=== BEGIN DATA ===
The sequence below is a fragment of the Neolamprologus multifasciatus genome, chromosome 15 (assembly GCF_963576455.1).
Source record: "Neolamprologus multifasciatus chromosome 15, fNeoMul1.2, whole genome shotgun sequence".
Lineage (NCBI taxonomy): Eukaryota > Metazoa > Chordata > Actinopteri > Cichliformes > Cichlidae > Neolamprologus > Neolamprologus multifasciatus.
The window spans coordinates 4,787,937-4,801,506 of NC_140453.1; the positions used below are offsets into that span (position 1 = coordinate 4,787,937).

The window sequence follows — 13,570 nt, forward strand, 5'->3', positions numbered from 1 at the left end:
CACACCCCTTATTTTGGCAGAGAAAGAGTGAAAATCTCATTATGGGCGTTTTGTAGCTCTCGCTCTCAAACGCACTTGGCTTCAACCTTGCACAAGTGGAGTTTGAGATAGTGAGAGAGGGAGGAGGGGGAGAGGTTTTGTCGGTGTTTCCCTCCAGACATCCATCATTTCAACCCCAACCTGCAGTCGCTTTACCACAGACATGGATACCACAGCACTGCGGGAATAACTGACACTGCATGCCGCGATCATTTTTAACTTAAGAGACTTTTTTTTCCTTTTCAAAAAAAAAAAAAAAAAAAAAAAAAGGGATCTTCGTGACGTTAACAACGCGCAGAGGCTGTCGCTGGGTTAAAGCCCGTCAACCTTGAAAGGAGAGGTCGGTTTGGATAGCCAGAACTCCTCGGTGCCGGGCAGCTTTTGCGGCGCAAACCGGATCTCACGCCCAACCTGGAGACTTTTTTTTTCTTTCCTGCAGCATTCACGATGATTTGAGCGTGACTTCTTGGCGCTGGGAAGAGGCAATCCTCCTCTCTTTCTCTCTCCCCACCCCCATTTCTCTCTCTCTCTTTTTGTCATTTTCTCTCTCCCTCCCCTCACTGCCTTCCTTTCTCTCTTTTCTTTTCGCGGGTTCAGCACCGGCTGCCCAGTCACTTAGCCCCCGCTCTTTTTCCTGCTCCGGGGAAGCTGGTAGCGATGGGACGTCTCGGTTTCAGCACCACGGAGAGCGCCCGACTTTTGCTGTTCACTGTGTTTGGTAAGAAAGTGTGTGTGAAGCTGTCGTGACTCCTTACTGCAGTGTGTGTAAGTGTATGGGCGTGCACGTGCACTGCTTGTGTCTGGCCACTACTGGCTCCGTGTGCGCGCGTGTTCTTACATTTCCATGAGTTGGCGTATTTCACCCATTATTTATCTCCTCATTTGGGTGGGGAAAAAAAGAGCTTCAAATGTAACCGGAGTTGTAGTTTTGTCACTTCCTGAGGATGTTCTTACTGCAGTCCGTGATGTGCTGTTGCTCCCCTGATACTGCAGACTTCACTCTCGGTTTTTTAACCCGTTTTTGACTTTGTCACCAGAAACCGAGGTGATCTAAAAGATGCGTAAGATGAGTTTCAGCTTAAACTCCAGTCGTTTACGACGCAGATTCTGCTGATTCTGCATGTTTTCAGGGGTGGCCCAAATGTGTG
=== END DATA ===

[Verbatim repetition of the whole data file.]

The sequence below is a fragment of the Neolamprologus multifasciatus genome, chromosome 15 (assembly GCF_963576455.1).
Source record: "Neolamprologus multifasciatus chromosome 15, fNeoMul1.2, whole genome shotgun sequence".
Lineage (NCBI taxonomy): Eukaryota > Metazoa > Chordata > Actinopteri > Cichliformes > Cichlidae > Neolamprologus > Neolamprologus multifasciatus.
The window spans coordinates 4,787,937-4,801,506 of NC_140453.1; the positions used below are offsets into that span (position 1 = coordinate 4,787,937).

The window sequence follows — 13,570 nt, forward strand, 5'->3', positions numbered from 1 at the left end:
CACACCCCTTATTTTGGCAGAGAAAGAGTGAAAATCTCATTATGGGCGTTTTGTAGCTCTCGCTCTCAAACGCACTTGGCTTCAACCTTGCACAAGTGGAGTTTGAGATAGTGAGAGAGGGAGGAGGGGGAGAGGTTTTGTCGGTGTTTCCCTCCAGACATCCATCATTTCAACCCCAACCTGCAGTCGCTTTACCACAGACATGGATACCACAGCACTGCGGGAATAACTGACACTGCATGCCGCGATCATTTTTAACTTAAGAGACTTTTTTTTCCTTTTCAAAAAAAAAAAAAAAAAAAAAAAAAGGGATCTTCGTGACGTTAACAACGCGCAGAGGCTGTCGCTGGGTTAAAGCCCGTCAACCTTGAAAGGAGAGGTCGGTTTGGATAGCCAGAACTCCTCGGTGCCGGGCAGCTTTTGCGGCGCAAACCGGATCTCACGCCCAACCTGGAGACTTTTTTTTTCTTTCCTGCAGCATTCACGATGATTTGAGCGTGACTTCTTGGCGCTGGGAAGAGGCAATCCTCCTCTCTTTCTCTCTCCCCACCCCCATTTCTCTCTCTCTCTTTTTGTCATTTTCTCTCTCCCTCCCCTCACTGCCTTCCTTTCTCTCTTTTCTTTTCGCGGGTTCAGCACCGGCTGCCCAGTCACTTAGCCCCCGCTCTTTTTCCTGCTCCGGGGAAGCTGGTAGCGATGGGACGTCTCGGTTTCAGCACCACGGAGAGCGCCCGACTTTTGCTGTTCACTGTGTTTGGTAAGAAAGTGTGTGTGAAGCTGTCGTGACTCCTTACTGCAGTGTGTGTAAGTGTATGGGCGTGCACGTGCACTGCTTGTGTCTGGCCACTACTGGCTCCGTGTGCGCGCGTGTTCTTACATTTCCATGAGTTGGCGTATTTCACCCATTATTTATCTCCTCATTTGGGTGGGGAAAAAAAGAGCTTCAAATGTAACCGGAGTTGTAGTTTTGTCACTTCCTGAGGATGTTCTTACTGCAGTCCGTGATGTGCTGTTGCTCCCCTGATACTGCAGACTTCACTCTCGGTTTTTTAACCCGTTTTTGACTTTGTCACCAGAAACCGAGGTGATCTAAAAGATGCGTAAGATGAGTTTCAGCTTAAACTCCAGTCGTTTACGACGCAGATTCTGCTGATTCTGCATGTTTTCAGGGGTGGCCCAAATGTGTG